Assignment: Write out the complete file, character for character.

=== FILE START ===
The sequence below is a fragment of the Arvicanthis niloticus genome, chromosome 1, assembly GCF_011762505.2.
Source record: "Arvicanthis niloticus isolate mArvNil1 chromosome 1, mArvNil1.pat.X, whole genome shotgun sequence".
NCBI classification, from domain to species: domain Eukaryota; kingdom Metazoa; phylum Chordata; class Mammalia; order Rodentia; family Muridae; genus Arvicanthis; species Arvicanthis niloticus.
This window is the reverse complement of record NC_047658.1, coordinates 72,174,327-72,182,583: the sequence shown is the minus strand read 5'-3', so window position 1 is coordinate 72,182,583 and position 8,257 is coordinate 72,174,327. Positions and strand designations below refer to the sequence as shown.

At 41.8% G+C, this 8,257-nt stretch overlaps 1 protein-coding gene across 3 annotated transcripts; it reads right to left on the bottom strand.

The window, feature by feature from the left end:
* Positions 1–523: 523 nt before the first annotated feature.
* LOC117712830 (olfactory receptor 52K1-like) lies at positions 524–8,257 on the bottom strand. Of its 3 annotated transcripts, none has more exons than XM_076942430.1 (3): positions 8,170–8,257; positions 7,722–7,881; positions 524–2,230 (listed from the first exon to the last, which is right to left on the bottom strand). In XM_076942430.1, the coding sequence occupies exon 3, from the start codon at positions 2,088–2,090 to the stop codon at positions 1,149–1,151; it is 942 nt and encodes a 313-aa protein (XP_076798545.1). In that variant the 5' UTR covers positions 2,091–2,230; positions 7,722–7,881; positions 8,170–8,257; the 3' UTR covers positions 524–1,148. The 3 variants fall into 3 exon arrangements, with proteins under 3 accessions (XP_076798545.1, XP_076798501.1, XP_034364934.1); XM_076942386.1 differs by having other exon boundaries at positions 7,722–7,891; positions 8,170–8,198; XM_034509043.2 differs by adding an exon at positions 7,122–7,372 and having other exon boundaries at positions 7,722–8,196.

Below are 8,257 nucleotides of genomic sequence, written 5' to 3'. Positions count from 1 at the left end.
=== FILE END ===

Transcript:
The sequence below is a fragment of the Arvicanthis niloticus genome, chromosome 1, assembly GCF_011762505.2.
Source record: "Arvicanthis niloticus isolate mArvNil1 chromosome 1, mArvNil1.pat.X, whole genome shotgun sequence".
NCBI classification, from domain to species: domain Eukaryota; kingdom Metazoa; phylum Chordata; class Mammalia; order Rodentia; family Muridae; genus Arvicanthis; species Arvicanthis niloticus.
This window is the reverse complement of record NC_047658.1, coordinates 72,174,327-72,182,583: the sequence shown is the minus strand read 5'-3', so window position 1 is coordinate 72,182,583 and position 8,257 is coordinate 72,174,327. Positions and strand designations below refer to the sequence as shown.

At 41.8% G+C, this 8,257-nt stretch overlaps 1 protein-coding gene across 3 annotated transcripts; it reads right to left on the bottom strand.

The window, feature by feature from the left end:
* Positions 1–523: 523 nt before the first annotated feature.
* LOC117712830 (olfactory receptor 52K1-like) lies at positions 524–8,257 on the bottom strand. Of its 3 annotated transcripts, none has more exons than XM_076942430.1 (3): positions 8,170–8,257; positions 7,722–7,881; positions 524–2,230 (listed from the first exon to the last, which is right to left on the bottom strand). In XM_076942430.1, the coding sequence occupies exon 3, from the start codon at positions 2,088–2,090 to the stop codon at positions 1,149–1,151; it is 942 nt and encodes a 313-aa protein (XP_076798545.1). In that variant the 5' UTR covers positions 2,091–2,230; positions 7,722–7,881; positions 8,170–8,257; the 3' UTR covers positions 524–1,148. The 3 variants fall into 3 exon arrangements, with proteins under 3 accessions (XP_076798545.1, XP_076798501.1, XP_034364934.1); XM_076942386.1 differs by having other exon boundaries at positions 7,722–7,891; positions 8,170–8,198; XM_034509043.2 differs by adding an exon at positions 7,122–7,372 and having other exon boundaries at positions 7,722–8,196.

Below are 8,257 nucleotides of genomic sequence, written 5' to 3'. Positions count from 1 at the left end.